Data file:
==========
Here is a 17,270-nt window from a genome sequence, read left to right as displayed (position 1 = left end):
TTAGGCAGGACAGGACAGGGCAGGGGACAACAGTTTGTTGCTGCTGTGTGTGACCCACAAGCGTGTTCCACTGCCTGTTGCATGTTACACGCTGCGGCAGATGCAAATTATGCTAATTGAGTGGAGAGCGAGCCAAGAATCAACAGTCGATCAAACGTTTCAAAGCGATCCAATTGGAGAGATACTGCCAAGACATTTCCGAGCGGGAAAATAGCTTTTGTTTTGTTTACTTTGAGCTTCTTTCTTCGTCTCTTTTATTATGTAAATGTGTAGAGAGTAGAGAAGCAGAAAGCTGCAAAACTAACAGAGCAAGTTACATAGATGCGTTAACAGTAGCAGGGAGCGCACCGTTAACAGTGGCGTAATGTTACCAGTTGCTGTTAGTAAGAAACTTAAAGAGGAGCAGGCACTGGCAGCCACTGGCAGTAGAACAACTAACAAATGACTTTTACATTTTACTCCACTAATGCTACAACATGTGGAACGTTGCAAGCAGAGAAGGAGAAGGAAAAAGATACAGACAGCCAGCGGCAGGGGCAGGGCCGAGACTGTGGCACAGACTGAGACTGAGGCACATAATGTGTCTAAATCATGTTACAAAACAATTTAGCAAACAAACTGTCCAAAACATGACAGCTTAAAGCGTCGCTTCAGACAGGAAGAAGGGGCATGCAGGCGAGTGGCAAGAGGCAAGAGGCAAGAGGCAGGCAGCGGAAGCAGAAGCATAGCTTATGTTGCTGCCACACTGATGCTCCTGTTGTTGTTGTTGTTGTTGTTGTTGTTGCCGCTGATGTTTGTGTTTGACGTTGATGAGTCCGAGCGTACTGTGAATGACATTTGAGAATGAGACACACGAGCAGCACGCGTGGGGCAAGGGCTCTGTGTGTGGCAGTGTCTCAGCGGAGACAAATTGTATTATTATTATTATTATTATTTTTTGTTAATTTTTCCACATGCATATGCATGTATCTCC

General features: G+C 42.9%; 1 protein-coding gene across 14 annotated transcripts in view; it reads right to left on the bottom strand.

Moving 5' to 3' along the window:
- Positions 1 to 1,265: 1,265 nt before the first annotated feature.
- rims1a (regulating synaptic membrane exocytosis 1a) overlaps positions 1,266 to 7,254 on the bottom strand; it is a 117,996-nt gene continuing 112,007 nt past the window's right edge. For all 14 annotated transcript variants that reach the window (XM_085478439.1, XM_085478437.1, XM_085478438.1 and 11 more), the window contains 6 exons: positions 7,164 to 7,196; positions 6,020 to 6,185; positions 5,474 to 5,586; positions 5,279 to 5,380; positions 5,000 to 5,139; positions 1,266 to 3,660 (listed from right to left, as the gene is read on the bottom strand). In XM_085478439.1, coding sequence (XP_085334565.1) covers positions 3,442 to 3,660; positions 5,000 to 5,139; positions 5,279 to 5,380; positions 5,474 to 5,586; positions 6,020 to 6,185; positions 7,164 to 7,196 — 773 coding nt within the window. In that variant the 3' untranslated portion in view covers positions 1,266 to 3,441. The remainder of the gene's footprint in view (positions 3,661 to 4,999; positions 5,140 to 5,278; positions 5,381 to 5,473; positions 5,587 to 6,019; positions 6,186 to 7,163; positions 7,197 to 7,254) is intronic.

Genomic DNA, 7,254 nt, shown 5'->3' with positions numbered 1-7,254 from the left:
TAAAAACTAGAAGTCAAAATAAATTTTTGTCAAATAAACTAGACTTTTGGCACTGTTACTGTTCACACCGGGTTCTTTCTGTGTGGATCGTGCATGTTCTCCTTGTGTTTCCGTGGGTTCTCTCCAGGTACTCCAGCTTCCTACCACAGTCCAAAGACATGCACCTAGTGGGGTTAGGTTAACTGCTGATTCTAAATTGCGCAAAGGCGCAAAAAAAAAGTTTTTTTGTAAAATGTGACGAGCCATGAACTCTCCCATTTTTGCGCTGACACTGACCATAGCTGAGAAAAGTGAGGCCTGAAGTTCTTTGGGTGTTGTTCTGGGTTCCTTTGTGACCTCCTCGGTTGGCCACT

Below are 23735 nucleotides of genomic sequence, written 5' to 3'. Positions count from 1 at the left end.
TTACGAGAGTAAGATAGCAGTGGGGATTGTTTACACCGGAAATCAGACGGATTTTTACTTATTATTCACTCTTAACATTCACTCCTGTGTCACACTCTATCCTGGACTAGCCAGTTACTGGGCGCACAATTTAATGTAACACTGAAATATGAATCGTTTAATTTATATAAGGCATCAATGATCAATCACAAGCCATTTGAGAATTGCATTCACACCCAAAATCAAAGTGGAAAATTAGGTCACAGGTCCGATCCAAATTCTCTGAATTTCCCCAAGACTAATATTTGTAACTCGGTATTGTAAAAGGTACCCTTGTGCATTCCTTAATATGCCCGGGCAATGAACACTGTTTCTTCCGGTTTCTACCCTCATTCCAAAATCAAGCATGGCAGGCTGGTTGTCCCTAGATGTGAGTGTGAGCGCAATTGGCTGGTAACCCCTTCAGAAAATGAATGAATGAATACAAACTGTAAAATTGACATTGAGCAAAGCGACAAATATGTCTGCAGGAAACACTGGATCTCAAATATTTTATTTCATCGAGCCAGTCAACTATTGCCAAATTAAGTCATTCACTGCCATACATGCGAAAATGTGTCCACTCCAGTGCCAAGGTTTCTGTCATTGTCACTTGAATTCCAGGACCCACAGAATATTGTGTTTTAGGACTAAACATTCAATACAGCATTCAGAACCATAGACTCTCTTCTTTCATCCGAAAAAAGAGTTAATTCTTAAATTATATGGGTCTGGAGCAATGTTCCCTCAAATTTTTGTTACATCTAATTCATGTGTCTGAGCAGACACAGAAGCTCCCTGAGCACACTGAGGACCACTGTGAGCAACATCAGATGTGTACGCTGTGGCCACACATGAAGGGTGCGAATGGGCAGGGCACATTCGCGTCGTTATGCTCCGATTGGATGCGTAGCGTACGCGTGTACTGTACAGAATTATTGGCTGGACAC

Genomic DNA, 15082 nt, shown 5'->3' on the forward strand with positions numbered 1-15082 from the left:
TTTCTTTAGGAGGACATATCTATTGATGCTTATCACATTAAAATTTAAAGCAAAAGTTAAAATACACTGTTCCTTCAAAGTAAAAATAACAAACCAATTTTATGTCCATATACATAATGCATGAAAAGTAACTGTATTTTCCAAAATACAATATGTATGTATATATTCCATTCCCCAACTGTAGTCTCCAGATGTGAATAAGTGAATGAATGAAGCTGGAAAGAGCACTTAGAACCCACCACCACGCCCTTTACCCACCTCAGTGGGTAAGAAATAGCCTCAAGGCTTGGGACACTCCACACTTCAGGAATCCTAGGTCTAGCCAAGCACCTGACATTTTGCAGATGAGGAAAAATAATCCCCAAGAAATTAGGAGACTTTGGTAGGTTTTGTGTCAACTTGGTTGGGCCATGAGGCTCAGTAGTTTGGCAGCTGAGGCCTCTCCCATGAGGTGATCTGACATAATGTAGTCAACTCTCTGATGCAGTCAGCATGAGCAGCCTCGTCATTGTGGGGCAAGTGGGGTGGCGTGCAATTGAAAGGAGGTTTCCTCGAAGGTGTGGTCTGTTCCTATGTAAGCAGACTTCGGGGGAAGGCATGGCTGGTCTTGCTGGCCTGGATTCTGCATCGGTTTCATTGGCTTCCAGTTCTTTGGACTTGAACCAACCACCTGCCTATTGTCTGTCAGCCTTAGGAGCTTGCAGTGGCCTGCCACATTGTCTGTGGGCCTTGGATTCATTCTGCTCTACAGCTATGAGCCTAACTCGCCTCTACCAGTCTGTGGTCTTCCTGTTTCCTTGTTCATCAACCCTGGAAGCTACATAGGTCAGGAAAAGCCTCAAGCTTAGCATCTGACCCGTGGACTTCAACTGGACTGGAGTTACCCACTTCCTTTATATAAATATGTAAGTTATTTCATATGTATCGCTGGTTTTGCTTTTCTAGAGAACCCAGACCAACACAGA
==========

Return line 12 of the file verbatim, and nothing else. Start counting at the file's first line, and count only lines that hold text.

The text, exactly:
TTTCTTTAGGAGGACATATCTATTGATGCTTATCACATTAAAATTTAAAGCAAAAGTTAAAATACACTGTTCCTTCAAAGTAAAAATAACAAACCAATTTTATGTCCATATACATAATGCATGAAAAGTAACTGTATTTTCCAAAATACAATATGTATGTATATATTCCATTCCCCAACTGTAGTCTCCAGATGTGAATAAGTGAATGAATGAAGCTGGAAAGAGCACTTAGAACCCACCACCACGCCCTTTACCCACCTCAGTGGGTAAGAAATAGCCTCAAGGCTTGGGACACTCCACACTTCAGGAATCCTAGGTCTAGCCAAGCACCTGACATTTTGCAGATGAGGAAAAATAATCCCCAAGAAATTAGGAGACTTTGGTAGGTTTTGTGTCAACTTGGTTGGGCCATGAGGCTCAGTAGTTTGGCAGCTGAGGCCTCTCCCATGAGGTGATCTGACATAATGTAGTCAACTCTCTGATGCAGTCAGCATGAGCAGCCTCGTCATTGTGGGGCAAGTGGGGTGGCGTGCAATTGAAAGGAGGTTTCCTCGAAGGTGTGGTCTGTTCCTATGTAAGCAGACTTCGGGGGAAGGCATGGCTGGTCTTGCTGGCCTGGATTCTGCATCGGTTTCATTGGCTTCCAGTTCTTTGGACTTGAACCAACCACCTGCCTATTGTCTGTCAGCCTTAGGAGCTTGCAGTGGCCTGCCACATTGTCTGTGGGCCTTGGATTCATTCTGCTCTACAGCTATGAGCCTAACTCGCCTCTACCAGTCTGTGGTCTTCCTGTTTCCTTGTTCATCAACCCTGGAAGCTACATAGGTCAGGAAAAGCCTCAAGCTTAGCATCTGACCCGTGGACTTCAACTGGACTGGAGTTACCCACTTCCTTTATATAAATATGTAAGTTATTTCATATGTATCGCTGGTTTTGCTTTTCTAGAGAACCCAGACCAACACAGA